Joel Ward established himself in the NHL as a defensive-minded, two-way forward. He’s never been someone classified as a consistent offensive threat, never scored more than 17 goals or recorded more than 35 points in a season.
But that doesn’t change the reality that the Capitals and Coach Dale Hunter are looking for more from Ward, who hasn’t scored in 35 games and has just one point in his past 11 contests. On Monday in Detroit, Ward was a healthy scratch based on his performance for the first time this season.
Some of those expectations stem from the four-year deal worth $12 million that Ward, 31, inked with the Capitals as an unrestricted free agent last summer. General Manager George McPhee acknowledged at the time he overpaid to land the right wing, who made a splash in the 2011 playoffs with 13 points in 12 games.
Despite the contract, Ward said he doesn’t feel pressure to produce.
“I don’t feel pressure to do it at all. I’ve had points in the past — it’s just been different opportunities,” Ward said. “In Nashville, I got a chance to play on special teams on both sides and that was kind of helpful. So it’s been a little different in that aspect. But I don’t feel pressure at all. If I’m playing defensively sound and not giving up chances and goals and to get on the forecheck and try to create and earn pluses and help out my linemates, then I think I’m doing my job.”
But on Wednesday morning after Ward spoke with reporters, Hunter was asked if he wanted to see more offense from the forward.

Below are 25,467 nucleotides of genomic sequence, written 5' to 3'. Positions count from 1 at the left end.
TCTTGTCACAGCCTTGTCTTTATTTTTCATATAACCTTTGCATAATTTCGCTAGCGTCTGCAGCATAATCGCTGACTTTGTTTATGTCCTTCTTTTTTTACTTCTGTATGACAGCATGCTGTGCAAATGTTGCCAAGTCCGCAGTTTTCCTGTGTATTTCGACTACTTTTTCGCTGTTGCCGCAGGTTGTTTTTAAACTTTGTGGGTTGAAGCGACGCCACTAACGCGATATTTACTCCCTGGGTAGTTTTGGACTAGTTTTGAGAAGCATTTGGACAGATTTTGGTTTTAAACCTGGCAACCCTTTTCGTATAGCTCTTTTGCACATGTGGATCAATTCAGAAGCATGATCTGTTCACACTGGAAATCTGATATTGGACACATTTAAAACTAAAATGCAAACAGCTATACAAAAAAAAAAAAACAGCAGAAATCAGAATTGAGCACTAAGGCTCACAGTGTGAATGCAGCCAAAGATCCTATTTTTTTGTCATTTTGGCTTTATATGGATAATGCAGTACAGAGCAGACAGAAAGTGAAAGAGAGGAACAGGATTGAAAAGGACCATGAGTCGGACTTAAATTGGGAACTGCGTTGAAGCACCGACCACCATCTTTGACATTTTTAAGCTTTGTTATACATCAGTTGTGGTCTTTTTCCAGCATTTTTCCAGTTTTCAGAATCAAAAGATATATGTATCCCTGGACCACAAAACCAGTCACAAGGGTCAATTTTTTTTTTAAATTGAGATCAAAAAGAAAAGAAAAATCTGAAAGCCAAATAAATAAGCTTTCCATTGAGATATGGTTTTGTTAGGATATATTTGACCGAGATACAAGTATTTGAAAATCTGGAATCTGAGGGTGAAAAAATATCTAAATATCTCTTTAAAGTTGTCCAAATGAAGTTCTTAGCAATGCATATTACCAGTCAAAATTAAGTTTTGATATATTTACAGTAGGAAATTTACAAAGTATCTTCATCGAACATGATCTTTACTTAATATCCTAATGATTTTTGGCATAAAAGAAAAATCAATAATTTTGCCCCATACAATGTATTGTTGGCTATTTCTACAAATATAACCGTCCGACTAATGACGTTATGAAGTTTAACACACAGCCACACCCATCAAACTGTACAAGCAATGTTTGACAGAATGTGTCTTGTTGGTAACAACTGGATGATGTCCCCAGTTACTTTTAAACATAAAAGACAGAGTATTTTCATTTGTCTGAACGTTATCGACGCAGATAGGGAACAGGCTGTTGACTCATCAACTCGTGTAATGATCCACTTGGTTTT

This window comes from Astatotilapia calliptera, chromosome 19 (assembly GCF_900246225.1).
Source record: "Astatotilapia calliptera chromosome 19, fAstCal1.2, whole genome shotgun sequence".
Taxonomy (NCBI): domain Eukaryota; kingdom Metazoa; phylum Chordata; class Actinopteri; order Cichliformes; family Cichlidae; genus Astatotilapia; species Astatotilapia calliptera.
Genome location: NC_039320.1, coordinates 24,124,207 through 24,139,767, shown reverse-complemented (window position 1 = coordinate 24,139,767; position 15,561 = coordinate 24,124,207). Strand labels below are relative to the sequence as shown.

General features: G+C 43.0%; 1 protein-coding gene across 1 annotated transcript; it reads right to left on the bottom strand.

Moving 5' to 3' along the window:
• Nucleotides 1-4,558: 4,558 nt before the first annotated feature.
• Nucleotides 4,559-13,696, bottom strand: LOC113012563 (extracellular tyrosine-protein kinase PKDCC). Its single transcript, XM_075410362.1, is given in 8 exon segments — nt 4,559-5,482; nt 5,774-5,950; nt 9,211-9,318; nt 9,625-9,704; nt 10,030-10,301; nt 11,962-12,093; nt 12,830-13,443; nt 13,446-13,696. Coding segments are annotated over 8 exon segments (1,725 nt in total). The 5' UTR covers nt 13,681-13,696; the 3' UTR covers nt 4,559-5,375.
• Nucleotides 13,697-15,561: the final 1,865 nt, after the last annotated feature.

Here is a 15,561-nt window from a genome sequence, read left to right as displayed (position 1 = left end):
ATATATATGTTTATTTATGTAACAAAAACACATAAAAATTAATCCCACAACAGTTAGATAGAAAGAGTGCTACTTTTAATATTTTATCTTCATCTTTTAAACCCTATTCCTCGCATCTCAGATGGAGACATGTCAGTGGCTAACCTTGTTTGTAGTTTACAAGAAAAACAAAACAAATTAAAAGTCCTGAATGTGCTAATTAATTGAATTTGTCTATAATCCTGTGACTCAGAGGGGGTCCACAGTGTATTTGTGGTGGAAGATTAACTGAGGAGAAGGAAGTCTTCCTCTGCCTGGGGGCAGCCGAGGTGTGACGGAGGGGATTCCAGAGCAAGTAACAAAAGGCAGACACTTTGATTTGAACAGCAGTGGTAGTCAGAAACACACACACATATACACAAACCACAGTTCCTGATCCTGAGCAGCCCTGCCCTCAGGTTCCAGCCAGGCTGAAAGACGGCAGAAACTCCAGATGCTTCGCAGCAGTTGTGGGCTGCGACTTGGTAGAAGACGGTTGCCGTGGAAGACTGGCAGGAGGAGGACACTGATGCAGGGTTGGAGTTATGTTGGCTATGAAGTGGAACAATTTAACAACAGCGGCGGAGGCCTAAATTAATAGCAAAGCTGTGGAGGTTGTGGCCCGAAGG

“More offense,” Hunter repeated. “Wardo, we expect more from him and he knows it.”
Ward has seen his ice time and role with the Capitals ebb and flow all season long. At times he’s been a regular part of the third line in a checking role, receiving ice time in the mid- to upper teens. At other times he’s been a seldom-used forth liner who inconsistently reaches double digits in ice time. And his opportunity to play on special teams has diminished greatly.
Ward said he didn’t receive an explanation of the benching against the Red Wings, and guessed it could have simply been an effort to alter the lineup after a two-game losing streak heading into the contest.
“I don’t know,” Ward said. “We had two losses there, I guess. It’s hard to say, to pinpoint, what I did wrong, I guess.”
In 71 games this season, Ward has six goals, 18 points while averaging 12:27 of ice time per game, which is the lowest time he’s seen since emerging as an NHL regular in 2008-09.
Whether Ward will be able to contribute more in a limited role will remain to be seen once he returns to the lineup, but at the same time, he isn’t going to try to reinvent himself, either. Fundamentally he’s a defensively responsible player who can help wear down an opponent with his size when the Capitals get a chance to cycle the puck.
“I think it’s just important for me to stay focused on my details on the ice and what to do and that’s being good on the walls and getting pucks out and just playing good, two-way hockey,” Ward said. “I just try to go out there, just try to execute and make plays. For me, I’ve always been responsible in my end, so to speak, and I try to take pride in that and not give up too many chances or goals.”